He held out his hand.  “Do you want to come with me?”
“I…”  Loreli made up her mind.  No matter how bad this man turned out to be, he could not be worse than the streets.  “Yes, I do.”  She reached up and took his hand, letting him pull her to her feet.
“How are your wings?  Can you fly?”
She shook her head.  “It’s been too long…  And they were broken recently.”
“Will you let me carry you?”
Again, she hesitated.  But again, what did she have to lose?  She nodded.
The man stepped forward and wrapped his arms around her.  Loreli held onto him tightly, faintly surprised by how gentle his touch was.  His wings slowly unfurled, and he leapt into the sky, his massive wings lazily beating, easily carrying the two of them upwards, out of the undercity.
Loreli expected him to stop in the Midway, the central city where the average citizens lived, for it was also where all businesses and charities were based.  If he wanted to help her, the most likely thing would be for him to drop her off at a charity.  So she was shocked when he kept climbing, his wings carrying them past the dull grey Midway.
“S-sir… Where are we going?”
He smiled at her confusion.  “To the Shining Heights.  To my home.”
Her eyes grew wider still.  Only the fabulously rich and powerful lived in the Shining Heights, and they never left their luxurious homes.  They had servants to do their errands for them.  To imagine that a resident of the Heights would come, in person, to the Undercity, and take one of its residents into his home… it baffled her.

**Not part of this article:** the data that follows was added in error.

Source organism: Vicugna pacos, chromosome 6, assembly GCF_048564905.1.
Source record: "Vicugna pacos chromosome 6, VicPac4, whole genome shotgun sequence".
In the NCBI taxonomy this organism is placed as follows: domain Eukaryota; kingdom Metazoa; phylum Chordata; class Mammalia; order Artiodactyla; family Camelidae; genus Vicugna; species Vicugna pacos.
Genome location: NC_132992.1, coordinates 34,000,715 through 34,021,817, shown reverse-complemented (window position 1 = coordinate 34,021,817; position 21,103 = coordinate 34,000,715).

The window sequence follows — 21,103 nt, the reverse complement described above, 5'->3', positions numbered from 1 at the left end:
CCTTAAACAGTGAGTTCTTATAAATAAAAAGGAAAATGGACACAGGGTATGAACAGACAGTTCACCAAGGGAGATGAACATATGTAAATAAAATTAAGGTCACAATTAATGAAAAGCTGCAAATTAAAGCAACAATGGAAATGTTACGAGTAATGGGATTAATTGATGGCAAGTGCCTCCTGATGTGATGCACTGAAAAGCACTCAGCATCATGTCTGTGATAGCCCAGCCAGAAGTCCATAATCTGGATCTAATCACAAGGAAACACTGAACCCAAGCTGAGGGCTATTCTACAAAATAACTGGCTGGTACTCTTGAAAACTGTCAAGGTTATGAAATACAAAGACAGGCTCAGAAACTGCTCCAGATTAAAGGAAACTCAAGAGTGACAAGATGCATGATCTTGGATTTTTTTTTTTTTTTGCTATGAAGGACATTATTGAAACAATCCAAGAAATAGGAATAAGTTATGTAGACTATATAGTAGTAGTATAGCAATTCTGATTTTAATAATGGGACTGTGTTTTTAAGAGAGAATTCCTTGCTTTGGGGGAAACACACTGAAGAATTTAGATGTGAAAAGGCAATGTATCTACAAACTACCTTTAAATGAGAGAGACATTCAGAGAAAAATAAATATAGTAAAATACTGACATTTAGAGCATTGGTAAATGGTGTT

The baffling man spread his wings as they glided down onto a landing platform on the edge of one of the great homes in the Shining Heights.  As soon as they touched down, a pair of servants came out, one male, one female.
They greeted him in chorus, “Welcome home, Master Chandler.”
He nodded to his servants.  “Clarisse, accompany this young woman to the guest quarters and find her some fresh clothes.  Milton, come with me.”
Clarisse curtsied to Loreli.  “Right this way, miss.”  She led the dazed young girl through the gleaming house, bringing her to a suite of rooms more luxurious than any she’d ever seen before.
“These… are to be my rooms?”
“Yes, miss.”  Clarisse nodded.  “Master Chandler has kept these rooms set aside in case of a situation such as this.”
“Have these situations arisen often?”
“The Master often intervenes in the goings-on of the Undercity, but this is the first time he has brought someone home.”  The servant girl indicated one of the doors.  “The bath is just through there, if you wish to freshen up while I get you some clean clothes.”
Loreli nodded, still somewhat dazed.  After she had washed and changed, Clarisse led her to the dining hall, where Chandler sat on an elegantly worked white chair at the head of the table.
His wings were half unfurled and relaxed, though when he saw Loreli he stood, his wings folding neatly behind his back.  “Well, you certainly clean up nicely.”
She blushed lightly, something that normally wouldn’t have shown through the grime that usually coated her, but her cleanliness left her bright red cheeks plain for all to see, accented by her red hair.  “Thank you, Master Chandler.”
He walked over to her with a faint smile.  “No need for titles, Loreli.  You’re not my servant, but my guest.”
If he had been going to say anything else, he was cut off by Loreli abruptly throwing her arms around him, hugging him tightly.  “Thank you…”
Chandler’s wings unfurled, almost of their own accord, wrapping loosely around the young girl as shelter, as he held her close.  “It was my pleasure, Loreli.  No one will ever hurt you again.”


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Filed under Characters, Fantasy, My Stories, Short Stories, Writing